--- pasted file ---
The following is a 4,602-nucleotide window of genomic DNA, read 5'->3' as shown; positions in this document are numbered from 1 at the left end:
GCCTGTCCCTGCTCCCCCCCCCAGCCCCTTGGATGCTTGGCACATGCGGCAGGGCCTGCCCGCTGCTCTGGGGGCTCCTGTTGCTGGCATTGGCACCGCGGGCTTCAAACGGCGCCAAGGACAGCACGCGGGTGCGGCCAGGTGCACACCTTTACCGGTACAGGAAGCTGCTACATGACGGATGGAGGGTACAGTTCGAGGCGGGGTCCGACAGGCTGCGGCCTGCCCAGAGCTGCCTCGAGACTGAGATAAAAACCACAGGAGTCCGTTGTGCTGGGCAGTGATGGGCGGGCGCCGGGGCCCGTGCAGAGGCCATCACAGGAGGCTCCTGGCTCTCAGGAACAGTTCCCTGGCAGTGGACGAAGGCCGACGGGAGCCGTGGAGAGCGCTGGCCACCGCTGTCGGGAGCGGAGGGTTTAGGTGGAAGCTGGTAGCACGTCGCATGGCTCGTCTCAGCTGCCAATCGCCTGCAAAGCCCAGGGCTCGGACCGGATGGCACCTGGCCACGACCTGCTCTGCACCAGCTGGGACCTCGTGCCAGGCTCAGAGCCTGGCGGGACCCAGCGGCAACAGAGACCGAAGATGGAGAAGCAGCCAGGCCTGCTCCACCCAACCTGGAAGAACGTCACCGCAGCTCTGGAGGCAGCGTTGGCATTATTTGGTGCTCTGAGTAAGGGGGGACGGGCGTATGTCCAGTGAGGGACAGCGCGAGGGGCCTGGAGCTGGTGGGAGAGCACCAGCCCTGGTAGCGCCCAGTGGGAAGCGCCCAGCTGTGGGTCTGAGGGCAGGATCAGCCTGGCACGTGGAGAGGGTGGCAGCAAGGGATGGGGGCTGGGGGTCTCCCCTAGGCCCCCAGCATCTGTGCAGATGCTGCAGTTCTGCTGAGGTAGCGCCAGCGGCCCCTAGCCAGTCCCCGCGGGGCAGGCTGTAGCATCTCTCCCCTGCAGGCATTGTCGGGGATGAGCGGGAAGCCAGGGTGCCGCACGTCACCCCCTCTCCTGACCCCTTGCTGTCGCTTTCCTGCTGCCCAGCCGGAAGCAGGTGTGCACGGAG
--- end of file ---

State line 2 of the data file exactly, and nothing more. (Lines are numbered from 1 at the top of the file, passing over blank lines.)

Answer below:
GCCTGTCCCTGCTCCCCCCCCCAGCCCCTTGGATGCTTGGCACATGCGGCAGGGCCTGCCCGCTGCTCTGGGGGCTCCTGTTGCTGGCATTGGCACCGCGGGCTTCAAACGGCGCCAAGGACAGCACGCGGGTGCGGCCAGGTGCACACCTTTACCGGTACAGGAAGCTGCTACATGACGGATGGAGGGTACAGTTCGAGGCGGGGTCCGACAGGCTGCGGCCTGCCCAGAGCTGCCTCGAGACTGAGATAAAAACCACAGGAGTCCGTTGTGCTGGGCAGTGATGGGCGGGCGCCGGGGCCCGTGCAGAGGCCATCACAGGAGGCTCCTGGCTCTCAGGAACAGTTCCCTGGCAGTGGACGAAGGCCGACGGGAGCCGTGGAGAGCGCTGGCCACCGCTGTCGGGAGCGGAGGGTTTAGGTGGAAGCTGGTAGCACGTCGCATGGCTCGTCTCAGCTGCCAATCGCCTGCAAAGCCCAGGGCTCGGACCGGATGGCACCTGGCCACGACCTGCTCTGCACCAGCTGGGACCTCGTGCCAGGCTCAGAGCCTGGCGGGACCCAGCGGCAACAGAGACCGAAGATGGAGAAGCAGCCAGGCCTGCTCCACCCAACCTGGAAGAACGTCACCGCAGCTCTGGAGGCAGCGTTGGCATTATTTGGTGCTCTGAGTAAGGGGGGACGGGCGTATGTCCAGTGAGGGACAGCGCGAGGGGCCTGGAGCTGGTGGGAGAGCACCAGCCCTGGTAGCGCCCAGTGGGAAGCGCCCAGCTGTGGGTCTGAGGGCAGGATCAGCCTGGCACGTGGAGAGGGTGGCAGCAAGGGATGGGGGCTGGGGGTCTCCCCTAGGCCCCCAGCATCTGTGCAGATGCTGCAGTTCTGCTGAGGTAGCGCCAGCGGCCCCTAGCCAGTCCCCGCGGGGCAGGCTGTAGCATCTCTCCCCTGCAGGCATTGTCGGGGATGAGCGGGAAGCCAGGGTGCCGCACGTCACCCCCTCTCCTGACCCCTTGCTGTCGCTTTCCTGCTGCCCAGCCGGAAGCAGGTGTGCACGGAG